If you're old school and still rely on paper (no judging!), your collection system can be as simple as an accordion folder, with documents dropped into the appropriate slots. Or you can use separate folders and/or envelopes to hold the material in a filing cabinet drawer.

The key is just to get all the tax-related items you'll need into one place so that when you go to fill out your 1040, you have all the information you or your tax pro need.

3. Pay your estimated taxes: One of the most fun tax things about January is that while the month kicks off the start of a new tax year, it also wraps up the previous one for folks who pay estimated taxes.

2017 1040ES voucher

The table below shows the official due dates of these four extra payments.

Payment Due Date* For income received in
1 April 15 Jan. 1 through March 31
2 June 15 April 1 through May 31
3 Sept. 15 June 1 through Aug. 31
4 Jan. 15 of next year Sept. 1 through Dec. 31
*If the 15th is on weekend or federal holiday, the estimated payment is due the next business day.                       

 

You saw that * notation, right? It applies this year.

Monday, Jan. 15 is the federal holiday honoring Dr. Martin Luther King, Jr. So the Internal Revenue Service pushes the final estimated tax deadline in 2018 to Tuesday, Jan. 16.

You can skip this final payment if you're sure you'll get your 2017 tax return filed and pay any due taxes by Jan. 31. Good intentions don't count here. But if you do that and then miss filing your full 2017 Form 1040 by the 31st, Uncle Sam will hit you with penalties for not paying your estimated taxes on time.

So it's probably a good idea to make that final estimated tax payment on Jan. 16.

4. Adjust your withholding: If you're an early filer, that probably means you get a tax refund. You might want to rethink that strategy.

Here are a few reasons why.

First, the average federal tax refund through Sept. 1, 2017, was $2,782. That's a nice chunk of change to get in one lump sum. But if you'd been getting that money through more accurate withholding, you would have had $349 more dollars to spend in each of the first eight months of last year.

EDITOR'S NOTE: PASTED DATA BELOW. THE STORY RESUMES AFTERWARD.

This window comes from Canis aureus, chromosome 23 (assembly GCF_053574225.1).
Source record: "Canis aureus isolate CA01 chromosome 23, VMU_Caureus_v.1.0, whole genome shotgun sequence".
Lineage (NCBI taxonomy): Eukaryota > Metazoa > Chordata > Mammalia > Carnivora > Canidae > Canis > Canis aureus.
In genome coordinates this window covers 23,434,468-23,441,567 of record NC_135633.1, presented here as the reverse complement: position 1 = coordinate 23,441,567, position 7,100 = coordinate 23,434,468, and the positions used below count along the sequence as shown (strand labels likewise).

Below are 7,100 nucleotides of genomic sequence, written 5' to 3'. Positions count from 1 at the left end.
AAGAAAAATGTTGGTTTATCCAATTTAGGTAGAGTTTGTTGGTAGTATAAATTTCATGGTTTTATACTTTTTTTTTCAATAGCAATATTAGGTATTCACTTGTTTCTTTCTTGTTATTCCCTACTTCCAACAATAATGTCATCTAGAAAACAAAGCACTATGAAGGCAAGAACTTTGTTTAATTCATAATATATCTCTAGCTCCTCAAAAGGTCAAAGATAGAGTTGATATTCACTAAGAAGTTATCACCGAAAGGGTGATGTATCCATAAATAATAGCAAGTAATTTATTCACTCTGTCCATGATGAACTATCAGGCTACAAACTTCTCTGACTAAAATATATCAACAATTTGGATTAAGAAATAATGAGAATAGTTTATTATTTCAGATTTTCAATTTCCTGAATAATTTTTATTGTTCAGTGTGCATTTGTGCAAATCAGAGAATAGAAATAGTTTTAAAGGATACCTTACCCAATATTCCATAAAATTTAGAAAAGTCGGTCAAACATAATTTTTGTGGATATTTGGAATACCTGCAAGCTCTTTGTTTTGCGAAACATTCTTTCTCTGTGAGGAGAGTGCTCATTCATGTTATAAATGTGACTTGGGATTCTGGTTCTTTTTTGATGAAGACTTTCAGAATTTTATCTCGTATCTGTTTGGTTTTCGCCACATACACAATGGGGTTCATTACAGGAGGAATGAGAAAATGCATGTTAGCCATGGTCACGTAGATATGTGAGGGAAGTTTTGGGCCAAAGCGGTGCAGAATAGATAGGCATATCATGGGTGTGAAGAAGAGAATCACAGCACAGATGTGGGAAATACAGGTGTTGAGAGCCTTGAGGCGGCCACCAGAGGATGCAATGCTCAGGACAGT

You could have paid off a high-interest credit card bill, put money into your child's college fund or started as savings account that would have paid you at least a little interest. Remember, the Bank of IRS does not pay you a red cent for holding your overpaid tax amount all year.

Second, if you claim the Additional Child Tax Credit or Earned Income Tax Credit, the IRS cannot send you your refund until at least Feb. 15. Realistically, due to routine processing, many of those U.S. Treasury refunds won't show up as a direct deposits or paper checks until nearer the end of that month.

Why wait for your money? Get it as you earn it instead of letting the IRS hold it longer than you want.

Finally, the IRS is only going to get tougher on trying to stop tax refund fraud. That means more double checking of returns that will, at best, slow down 1040 processing and refund issuance. And, god forbid, there's a suspicious issue with your return, your refund will be held up even longer.

The IRS says it will use our old withholding information to calculate how much to take out of our checks this year under the new tax laws. But if you know you are again getting a refund, you might want to go ahead and fill out a new W-4 anyway so that you can get possible new tax law added cash in hand.

More tax moves to make: These are just a few things to think about this first month of this spanking New Year. You can find more in the January Tax Moves listed over in the ol' blog's right column of this page.

January_tax_moves_160They're listed just below the countdown clock that's keeping track of how long until this year's filing deadline, which, like the estimated tax final 2017 deadline, is pushed back a bit. This year Tax Day arrives on April 17.

For now, though, we're focused on January. So peruse this month's tax moves at your own pace based on how hard you partied on New Year's Eve, your personal recovery ability and how eager you are to get started on your 2017 taxes.

Happy New Tax Year!